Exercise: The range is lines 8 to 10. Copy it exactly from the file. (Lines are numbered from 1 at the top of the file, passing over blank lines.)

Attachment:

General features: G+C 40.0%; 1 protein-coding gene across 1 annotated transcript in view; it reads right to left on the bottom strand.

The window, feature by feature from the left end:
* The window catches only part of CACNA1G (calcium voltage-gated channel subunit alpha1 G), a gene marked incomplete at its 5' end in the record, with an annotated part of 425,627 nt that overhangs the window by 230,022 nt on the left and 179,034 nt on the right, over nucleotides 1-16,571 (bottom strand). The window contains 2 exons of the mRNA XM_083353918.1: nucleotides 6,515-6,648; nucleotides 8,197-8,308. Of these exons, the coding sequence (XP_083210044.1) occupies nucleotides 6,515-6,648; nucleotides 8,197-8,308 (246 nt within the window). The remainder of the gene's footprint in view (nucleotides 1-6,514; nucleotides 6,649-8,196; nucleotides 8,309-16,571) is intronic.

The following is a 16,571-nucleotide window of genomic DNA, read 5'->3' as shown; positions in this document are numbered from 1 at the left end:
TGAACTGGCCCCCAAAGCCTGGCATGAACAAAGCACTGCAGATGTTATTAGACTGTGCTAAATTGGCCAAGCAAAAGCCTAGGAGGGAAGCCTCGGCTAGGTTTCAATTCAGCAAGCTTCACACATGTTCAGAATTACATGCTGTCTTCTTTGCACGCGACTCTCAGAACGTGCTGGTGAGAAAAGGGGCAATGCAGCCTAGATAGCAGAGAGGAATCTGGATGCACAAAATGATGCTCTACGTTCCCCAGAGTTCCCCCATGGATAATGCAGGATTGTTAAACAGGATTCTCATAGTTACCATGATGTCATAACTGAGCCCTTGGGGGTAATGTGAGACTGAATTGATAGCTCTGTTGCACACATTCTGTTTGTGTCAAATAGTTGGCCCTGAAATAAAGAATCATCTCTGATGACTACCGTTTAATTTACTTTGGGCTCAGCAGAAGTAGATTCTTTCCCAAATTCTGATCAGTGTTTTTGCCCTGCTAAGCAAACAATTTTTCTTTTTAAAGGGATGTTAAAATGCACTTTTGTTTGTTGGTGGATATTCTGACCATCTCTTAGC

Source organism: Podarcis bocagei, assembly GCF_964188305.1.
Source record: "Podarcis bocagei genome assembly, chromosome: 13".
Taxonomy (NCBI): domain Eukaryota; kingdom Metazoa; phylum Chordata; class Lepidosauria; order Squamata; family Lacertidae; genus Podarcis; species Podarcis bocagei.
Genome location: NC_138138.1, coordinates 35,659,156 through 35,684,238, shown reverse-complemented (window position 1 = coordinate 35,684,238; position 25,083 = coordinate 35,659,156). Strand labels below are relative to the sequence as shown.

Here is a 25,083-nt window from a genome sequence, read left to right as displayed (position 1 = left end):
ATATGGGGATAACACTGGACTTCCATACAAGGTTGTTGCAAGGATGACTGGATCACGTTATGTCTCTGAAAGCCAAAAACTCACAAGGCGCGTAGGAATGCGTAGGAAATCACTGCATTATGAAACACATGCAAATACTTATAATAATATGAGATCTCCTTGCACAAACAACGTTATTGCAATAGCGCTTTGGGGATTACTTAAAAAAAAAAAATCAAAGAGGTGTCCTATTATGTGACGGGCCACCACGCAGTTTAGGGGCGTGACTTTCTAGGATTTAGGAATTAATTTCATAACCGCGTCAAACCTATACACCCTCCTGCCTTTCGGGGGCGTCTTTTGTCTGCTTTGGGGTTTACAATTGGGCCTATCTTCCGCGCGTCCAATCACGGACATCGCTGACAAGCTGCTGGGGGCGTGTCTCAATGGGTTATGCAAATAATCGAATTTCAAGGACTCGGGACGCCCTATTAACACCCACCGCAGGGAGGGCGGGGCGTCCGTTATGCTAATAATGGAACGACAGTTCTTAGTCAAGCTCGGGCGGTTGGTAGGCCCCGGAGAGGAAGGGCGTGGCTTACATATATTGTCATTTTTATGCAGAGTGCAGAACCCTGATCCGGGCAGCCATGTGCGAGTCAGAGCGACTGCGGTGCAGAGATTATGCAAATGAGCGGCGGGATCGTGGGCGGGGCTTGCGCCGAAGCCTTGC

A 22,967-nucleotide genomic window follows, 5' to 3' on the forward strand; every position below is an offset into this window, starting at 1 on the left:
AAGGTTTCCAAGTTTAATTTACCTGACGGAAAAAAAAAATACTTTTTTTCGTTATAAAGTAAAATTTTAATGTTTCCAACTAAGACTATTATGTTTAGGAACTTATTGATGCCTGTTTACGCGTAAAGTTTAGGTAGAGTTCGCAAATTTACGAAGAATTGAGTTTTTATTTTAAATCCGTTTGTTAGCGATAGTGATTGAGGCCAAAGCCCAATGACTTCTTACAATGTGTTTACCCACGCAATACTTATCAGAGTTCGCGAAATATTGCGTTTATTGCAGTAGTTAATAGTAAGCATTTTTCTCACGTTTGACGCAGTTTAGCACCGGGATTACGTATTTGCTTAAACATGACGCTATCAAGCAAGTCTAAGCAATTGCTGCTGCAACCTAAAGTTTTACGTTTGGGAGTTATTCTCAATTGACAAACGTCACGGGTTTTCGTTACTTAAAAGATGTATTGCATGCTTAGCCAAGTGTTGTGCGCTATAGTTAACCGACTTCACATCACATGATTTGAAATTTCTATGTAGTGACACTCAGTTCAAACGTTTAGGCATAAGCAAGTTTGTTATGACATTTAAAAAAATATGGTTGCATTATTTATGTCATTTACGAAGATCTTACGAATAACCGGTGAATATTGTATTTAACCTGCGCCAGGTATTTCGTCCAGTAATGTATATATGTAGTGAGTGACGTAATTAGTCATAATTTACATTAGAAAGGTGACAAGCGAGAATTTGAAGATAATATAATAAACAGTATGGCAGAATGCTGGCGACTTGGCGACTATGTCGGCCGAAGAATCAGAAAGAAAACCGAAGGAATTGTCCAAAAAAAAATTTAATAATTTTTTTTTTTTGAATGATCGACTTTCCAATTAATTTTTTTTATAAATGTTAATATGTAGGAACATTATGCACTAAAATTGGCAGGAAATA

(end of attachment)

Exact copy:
Taxonomy (NCBI): domain Eukaryota; kingdom Metazoa; phylum Chordata; class Lepidosauria; order Squamata; family Lacertidae; genus Podarcis; species Podarcis bocagei.
Genome location: NC_138138.1, coordinates 35,659,156 through 35,684,238, shown reverse-complemented (window position 1 = coordinate 35,684,238; position 25,083 = coordinate 35,659,156). Strand labels below are relative to the sequence as shown.

Here is a 25,083-nt window from a genome sequence, read left to right as displayed (position 1 = left end):